Should the Holocaust and Apartheid be bracketed together?

by Maskil on 13 Feb 2008

In a letter to the editor of the SA Jewish Report, Don Krausz (Chairman, Association of Holocaust Survivors in Johannesburg) said that “We view the Holocaust and Apartheid as two of the worst examples of racial persecution of our time.”

With all due respect to Mr Krausz and his sombre credentials, I just wonder whether it is appropriate to bracket these two historic events or systems together under the simple heading of “racial persecution”. While this is not intended to be an exercise in “my persecution was greater than yours”, let’s not forget the basics around these two terms.

The Holocaust was an event unique in the annals of history, in terms of its sheer scale, its systematic and scientific nature and (lest we forget) its persistence and success; somewhere in the order of 90% of those Jews who fell within the grasp of Nazi Germany perished (an inverted decimation), and European Jewry quite simply ceased to exist in less than half a decade.

Apartheid also had its roots in theories of race carried to insane extremes. It was a harsh system of economic, political and social discrimination against all those deemed to be Non-Whites, carried out over several decades. It deprived Black African, Coloured and Indian or Asian South Africans of culture, education, liberty, property, opportunity, dignity and almost all other values and social goods. It was an unspeakable system. What it did not do, for the most part, was deprive its victims of their lives. It was not Genocide, unless we want to rob that term of all its meaning in an exercise in political correctness. There was never a systematic effort to exterminate the Non-White population of SA.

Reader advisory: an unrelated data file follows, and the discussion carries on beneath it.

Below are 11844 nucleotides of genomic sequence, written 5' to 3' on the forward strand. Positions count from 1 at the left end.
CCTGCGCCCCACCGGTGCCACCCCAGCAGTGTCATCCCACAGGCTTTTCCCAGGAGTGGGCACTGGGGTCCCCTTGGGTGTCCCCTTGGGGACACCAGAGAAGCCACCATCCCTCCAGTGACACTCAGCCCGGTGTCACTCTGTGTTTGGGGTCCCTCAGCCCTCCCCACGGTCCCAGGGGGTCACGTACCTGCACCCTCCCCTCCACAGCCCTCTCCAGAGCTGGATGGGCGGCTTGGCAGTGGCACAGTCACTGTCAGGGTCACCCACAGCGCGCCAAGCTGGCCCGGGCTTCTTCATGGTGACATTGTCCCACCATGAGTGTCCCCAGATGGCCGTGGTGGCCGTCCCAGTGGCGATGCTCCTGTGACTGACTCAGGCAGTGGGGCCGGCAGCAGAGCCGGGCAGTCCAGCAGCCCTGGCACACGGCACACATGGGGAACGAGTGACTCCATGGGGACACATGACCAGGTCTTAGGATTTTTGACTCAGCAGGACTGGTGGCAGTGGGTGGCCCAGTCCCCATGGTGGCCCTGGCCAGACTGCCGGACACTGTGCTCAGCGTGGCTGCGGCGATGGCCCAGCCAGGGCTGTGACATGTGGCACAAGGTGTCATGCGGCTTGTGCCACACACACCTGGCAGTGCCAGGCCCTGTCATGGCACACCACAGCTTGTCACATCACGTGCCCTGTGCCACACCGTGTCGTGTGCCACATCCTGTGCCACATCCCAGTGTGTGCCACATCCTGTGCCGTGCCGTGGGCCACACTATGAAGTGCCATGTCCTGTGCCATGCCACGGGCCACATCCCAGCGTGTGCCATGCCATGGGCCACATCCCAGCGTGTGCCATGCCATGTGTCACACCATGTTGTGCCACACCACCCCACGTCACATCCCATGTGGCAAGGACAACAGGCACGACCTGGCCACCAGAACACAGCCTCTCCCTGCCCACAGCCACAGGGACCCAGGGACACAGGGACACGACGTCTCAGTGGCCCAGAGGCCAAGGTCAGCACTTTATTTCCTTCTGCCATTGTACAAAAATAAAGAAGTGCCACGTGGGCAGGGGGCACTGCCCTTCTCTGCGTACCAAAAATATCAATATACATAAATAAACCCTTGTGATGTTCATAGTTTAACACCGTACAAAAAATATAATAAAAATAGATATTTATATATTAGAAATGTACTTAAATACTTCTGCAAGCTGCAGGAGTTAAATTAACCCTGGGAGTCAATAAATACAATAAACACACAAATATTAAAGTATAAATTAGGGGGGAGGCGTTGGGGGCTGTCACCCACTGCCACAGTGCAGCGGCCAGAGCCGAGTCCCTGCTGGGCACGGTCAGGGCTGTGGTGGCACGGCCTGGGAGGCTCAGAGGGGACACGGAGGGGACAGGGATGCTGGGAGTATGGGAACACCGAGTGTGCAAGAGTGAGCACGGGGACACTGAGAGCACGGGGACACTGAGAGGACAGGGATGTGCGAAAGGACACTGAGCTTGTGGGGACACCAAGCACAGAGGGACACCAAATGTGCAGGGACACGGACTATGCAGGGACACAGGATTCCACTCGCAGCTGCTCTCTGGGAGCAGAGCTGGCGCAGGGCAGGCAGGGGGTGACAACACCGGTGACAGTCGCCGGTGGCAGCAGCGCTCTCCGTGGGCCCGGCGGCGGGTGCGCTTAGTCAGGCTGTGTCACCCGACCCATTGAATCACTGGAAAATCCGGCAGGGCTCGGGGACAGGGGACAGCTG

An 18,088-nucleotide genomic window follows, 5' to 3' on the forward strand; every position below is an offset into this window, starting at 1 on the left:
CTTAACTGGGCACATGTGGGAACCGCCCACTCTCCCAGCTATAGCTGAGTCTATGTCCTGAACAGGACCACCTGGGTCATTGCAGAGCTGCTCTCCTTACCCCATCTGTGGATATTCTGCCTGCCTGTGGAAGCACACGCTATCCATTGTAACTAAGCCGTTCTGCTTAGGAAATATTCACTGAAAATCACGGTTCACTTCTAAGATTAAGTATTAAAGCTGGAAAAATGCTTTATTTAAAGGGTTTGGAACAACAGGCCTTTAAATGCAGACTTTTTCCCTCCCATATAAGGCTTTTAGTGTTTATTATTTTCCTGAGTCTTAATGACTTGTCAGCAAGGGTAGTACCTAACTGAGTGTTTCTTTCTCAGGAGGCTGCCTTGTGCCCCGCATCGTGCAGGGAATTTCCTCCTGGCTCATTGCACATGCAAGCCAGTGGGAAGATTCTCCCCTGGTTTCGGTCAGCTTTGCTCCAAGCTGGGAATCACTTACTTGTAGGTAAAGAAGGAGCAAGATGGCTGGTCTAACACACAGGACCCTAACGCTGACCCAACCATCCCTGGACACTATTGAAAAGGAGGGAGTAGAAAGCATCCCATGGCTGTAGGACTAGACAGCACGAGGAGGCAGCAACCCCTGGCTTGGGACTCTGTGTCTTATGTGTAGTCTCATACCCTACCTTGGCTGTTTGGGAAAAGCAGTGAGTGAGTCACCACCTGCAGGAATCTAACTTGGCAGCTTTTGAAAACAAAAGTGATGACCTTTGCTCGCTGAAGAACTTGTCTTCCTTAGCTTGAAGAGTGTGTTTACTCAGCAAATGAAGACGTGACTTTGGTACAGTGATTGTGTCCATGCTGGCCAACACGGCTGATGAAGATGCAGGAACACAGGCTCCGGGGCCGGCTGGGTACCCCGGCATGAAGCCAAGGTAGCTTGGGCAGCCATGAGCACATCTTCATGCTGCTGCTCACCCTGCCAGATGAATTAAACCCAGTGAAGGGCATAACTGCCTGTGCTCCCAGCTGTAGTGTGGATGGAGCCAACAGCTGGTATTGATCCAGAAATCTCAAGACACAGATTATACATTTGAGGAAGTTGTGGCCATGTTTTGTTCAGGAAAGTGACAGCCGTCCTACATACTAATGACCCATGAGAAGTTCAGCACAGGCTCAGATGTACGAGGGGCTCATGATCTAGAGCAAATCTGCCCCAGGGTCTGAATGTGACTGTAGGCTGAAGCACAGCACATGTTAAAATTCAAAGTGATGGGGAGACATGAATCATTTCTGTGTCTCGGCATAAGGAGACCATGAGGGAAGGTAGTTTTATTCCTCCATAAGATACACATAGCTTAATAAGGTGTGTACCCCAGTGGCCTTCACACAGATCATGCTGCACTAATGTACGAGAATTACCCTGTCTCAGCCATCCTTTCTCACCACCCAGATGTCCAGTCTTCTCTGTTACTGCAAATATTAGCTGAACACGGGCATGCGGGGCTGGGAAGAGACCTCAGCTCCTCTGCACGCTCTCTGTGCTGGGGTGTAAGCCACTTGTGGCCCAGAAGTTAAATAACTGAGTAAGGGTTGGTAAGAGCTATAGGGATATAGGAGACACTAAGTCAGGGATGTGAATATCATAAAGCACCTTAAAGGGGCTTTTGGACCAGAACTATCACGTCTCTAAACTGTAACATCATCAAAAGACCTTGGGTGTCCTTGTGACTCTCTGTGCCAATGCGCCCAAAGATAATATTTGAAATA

So, ghastly as the system may have been, I’m certain that most Holocaust victims and survivors would have chosen to Live under Apartheid (even at its height) than Die in the Holocaust. On the other hand, few of the victims of Apartheid would have knowingly or willingly traded places with victims of the Holocaust.

So, without wanting to labour the point, we have seen too many efforts (whether well or ill-intentioned) to blur the uniqueness of the Holocaust by inappropriate comparisons with other horrific events. Let’s not be guilty of it ourselves.

Similarly, we see increasing efforts to tar Israel with the brush of Apartheid. While these efforts may partially succeed in deligitimising Israel, they are actually more successful at blunting the unique meaning of that system and its impact on the victims.

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